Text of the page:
Despite coming off all of the medications and shunning almost all of the diagnoses I was diagnosed with, I still knew that something was off about me. I have trouble with conversations and small talk, I avoid people, and I often would obsess over certain topics of interest. One of the most bothersome was difficulty with emotional regulation. What I knew as ‘tantrums’ as a kid became something entirely different for me as an adult.
It wasn’t until I had a conversation with my half-brother, half-sister, and other siblings that I discovered autism runs genetically in our family. I looked up the telltale signs of level one autism and discovered that both my daughter and I experience these things as well as autistic meltdowns. We were both diagnosed this year and although I can only speak of my experience, I feel like I am fully and authentically myself which has lent itself to me being a better and more understanding mom, wife, and future social worker.
This discovery is an important one because it not only liberates me from the chains of misdiagnoses, it liberates my father who was born in 1941. Although I cannot prove it, I fully believe he was autistic, and he was misdiagnosed as schizophrenic. After reading Neuro Tribes: The Legacy of Autism and the Future of Neurodiversity by Steve Silberman (2015), I became more convinced because of the history of diagnosing autistic people with schizophrenia instead. This also reflects the liberation I have experienced from the shame attached to mental health diagnoses. Why is every person that is not neurotypical shamed for being different? If there is anything we can do to help people and their mental health, it is to rid ourselves of the negative language and perceptions attached to it. Please Hollywood, stop perpetuating it.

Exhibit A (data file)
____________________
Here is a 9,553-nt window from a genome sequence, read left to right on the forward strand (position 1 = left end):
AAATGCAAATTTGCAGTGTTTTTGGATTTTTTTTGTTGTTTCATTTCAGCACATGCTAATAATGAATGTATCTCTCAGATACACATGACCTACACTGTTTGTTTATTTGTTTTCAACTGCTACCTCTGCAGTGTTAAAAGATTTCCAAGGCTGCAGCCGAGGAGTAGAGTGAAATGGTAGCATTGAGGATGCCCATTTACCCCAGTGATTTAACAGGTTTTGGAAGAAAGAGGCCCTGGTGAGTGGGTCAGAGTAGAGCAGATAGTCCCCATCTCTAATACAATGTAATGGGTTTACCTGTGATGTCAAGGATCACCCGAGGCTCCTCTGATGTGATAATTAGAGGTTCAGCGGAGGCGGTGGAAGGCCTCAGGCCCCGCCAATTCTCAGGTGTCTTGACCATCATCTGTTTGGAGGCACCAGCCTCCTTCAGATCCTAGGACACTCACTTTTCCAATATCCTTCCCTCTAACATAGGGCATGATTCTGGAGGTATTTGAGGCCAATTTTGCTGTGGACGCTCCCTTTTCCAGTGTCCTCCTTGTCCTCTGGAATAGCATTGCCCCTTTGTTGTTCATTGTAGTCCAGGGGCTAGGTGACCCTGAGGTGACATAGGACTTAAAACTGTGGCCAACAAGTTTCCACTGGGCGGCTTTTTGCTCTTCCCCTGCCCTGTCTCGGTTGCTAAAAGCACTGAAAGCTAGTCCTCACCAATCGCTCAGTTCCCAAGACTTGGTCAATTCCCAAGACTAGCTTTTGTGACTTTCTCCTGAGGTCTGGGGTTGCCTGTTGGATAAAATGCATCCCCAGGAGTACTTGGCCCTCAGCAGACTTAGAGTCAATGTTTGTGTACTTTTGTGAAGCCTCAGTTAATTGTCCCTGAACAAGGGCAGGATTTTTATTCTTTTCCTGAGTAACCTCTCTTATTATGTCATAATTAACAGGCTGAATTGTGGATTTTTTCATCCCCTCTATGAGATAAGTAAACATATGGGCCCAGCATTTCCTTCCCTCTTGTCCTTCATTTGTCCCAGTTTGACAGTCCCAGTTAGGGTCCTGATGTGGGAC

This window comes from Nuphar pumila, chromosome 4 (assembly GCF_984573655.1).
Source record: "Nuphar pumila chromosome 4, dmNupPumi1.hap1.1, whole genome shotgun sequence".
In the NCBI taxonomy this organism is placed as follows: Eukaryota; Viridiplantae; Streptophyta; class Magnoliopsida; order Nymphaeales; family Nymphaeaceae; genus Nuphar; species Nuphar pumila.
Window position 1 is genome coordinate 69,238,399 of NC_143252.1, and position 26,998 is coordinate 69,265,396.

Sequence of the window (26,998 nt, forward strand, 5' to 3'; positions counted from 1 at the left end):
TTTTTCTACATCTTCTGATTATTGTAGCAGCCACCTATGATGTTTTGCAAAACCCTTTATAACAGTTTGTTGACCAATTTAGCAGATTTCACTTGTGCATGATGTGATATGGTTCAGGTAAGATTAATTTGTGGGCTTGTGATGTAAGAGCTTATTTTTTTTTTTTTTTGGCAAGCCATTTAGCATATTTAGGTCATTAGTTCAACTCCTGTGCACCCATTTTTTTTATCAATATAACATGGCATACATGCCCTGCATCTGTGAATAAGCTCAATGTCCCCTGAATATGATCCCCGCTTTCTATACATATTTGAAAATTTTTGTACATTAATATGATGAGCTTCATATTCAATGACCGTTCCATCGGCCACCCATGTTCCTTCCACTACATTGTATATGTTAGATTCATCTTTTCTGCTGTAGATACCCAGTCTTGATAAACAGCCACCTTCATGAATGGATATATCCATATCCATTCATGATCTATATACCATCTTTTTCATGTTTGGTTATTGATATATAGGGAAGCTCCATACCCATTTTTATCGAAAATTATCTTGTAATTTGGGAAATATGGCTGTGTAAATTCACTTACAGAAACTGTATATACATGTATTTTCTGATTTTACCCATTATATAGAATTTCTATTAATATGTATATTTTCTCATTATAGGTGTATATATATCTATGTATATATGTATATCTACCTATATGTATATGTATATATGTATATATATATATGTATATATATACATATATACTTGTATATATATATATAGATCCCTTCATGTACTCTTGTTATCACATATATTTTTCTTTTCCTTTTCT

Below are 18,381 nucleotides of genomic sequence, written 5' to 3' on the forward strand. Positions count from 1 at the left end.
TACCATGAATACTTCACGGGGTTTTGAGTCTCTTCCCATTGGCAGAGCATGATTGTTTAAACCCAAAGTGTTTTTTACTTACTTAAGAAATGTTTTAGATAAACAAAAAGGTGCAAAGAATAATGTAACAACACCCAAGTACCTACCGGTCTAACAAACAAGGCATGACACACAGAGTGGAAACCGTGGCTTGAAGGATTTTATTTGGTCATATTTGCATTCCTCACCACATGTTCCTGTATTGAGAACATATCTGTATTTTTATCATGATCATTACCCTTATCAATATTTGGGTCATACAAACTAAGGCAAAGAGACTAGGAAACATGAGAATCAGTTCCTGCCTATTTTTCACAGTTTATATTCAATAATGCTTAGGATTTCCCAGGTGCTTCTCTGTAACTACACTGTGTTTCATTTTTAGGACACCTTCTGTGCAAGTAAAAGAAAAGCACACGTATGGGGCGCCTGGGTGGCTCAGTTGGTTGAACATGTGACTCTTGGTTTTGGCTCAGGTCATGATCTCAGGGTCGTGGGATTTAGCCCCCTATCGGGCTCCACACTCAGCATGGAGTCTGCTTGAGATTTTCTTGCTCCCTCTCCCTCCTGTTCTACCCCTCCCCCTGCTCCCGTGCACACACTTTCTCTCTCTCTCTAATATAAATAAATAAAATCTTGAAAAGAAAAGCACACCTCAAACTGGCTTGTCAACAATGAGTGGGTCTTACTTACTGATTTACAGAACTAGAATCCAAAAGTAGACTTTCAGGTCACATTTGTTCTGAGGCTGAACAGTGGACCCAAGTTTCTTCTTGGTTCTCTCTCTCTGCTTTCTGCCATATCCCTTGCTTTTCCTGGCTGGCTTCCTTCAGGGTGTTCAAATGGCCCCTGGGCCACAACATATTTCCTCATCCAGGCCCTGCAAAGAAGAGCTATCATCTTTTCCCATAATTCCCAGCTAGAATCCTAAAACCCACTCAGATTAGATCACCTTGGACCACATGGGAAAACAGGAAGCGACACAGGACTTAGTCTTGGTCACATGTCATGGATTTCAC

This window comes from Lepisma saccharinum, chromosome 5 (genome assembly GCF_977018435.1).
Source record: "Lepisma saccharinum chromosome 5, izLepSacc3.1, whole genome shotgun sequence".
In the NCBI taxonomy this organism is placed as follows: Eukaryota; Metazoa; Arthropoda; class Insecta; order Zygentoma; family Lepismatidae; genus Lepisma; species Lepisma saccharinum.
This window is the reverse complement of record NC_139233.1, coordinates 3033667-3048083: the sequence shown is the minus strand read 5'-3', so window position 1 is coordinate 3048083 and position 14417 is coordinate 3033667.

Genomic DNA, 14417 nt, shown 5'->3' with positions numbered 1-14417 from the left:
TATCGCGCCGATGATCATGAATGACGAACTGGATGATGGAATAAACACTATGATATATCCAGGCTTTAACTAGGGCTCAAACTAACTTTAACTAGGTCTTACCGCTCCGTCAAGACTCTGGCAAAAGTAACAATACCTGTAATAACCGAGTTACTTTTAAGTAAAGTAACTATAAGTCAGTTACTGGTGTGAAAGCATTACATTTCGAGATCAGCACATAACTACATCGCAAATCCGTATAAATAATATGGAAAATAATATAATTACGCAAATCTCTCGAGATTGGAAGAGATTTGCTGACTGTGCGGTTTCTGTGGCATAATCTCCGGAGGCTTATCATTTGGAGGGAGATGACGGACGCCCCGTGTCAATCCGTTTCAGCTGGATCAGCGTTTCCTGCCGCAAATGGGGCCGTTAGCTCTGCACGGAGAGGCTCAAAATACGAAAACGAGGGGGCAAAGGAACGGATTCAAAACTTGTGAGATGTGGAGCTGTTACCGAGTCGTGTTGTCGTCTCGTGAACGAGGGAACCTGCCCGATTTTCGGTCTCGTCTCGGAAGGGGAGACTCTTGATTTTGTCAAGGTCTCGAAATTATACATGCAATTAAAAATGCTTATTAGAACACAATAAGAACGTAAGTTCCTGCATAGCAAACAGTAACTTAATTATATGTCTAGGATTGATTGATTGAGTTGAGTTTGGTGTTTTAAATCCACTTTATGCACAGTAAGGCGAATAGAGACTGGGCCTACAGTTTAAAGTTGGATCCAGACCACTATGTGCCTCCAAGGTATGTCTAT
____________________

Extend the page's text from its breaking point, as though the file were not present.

This brings us to a decent time in my life where I am not medicated, I am properly diagnosed, and I view myself and my daughter from a strength-based approach instead of a deficit-based approach. Something the DSM-5 should consider the next time they edit it.
I also understand why my experiences were and are the way they were and are. As I start and finish my MSW, I will keep in mind what I have learned about misdiagnoses, the cause and effect of prescription medication, and autism, so that when I am in contact with another struggling child or family, I will have the necessary understanding, education, and background to help them. I will always remain critical of psychiatry, the dynamics of power, the normalization of being medicated, and the pathologizing of almost every human behavior. It’s more important now than ever to question the status quo and the institutions that benefit from it.
Mad in America hosts blogs by a diverse group of writers. These posts are designed to serve as a public forum for a discussion—broadly speaking—of psychiatry and its treatments. The opinions expressed are the writers’ own.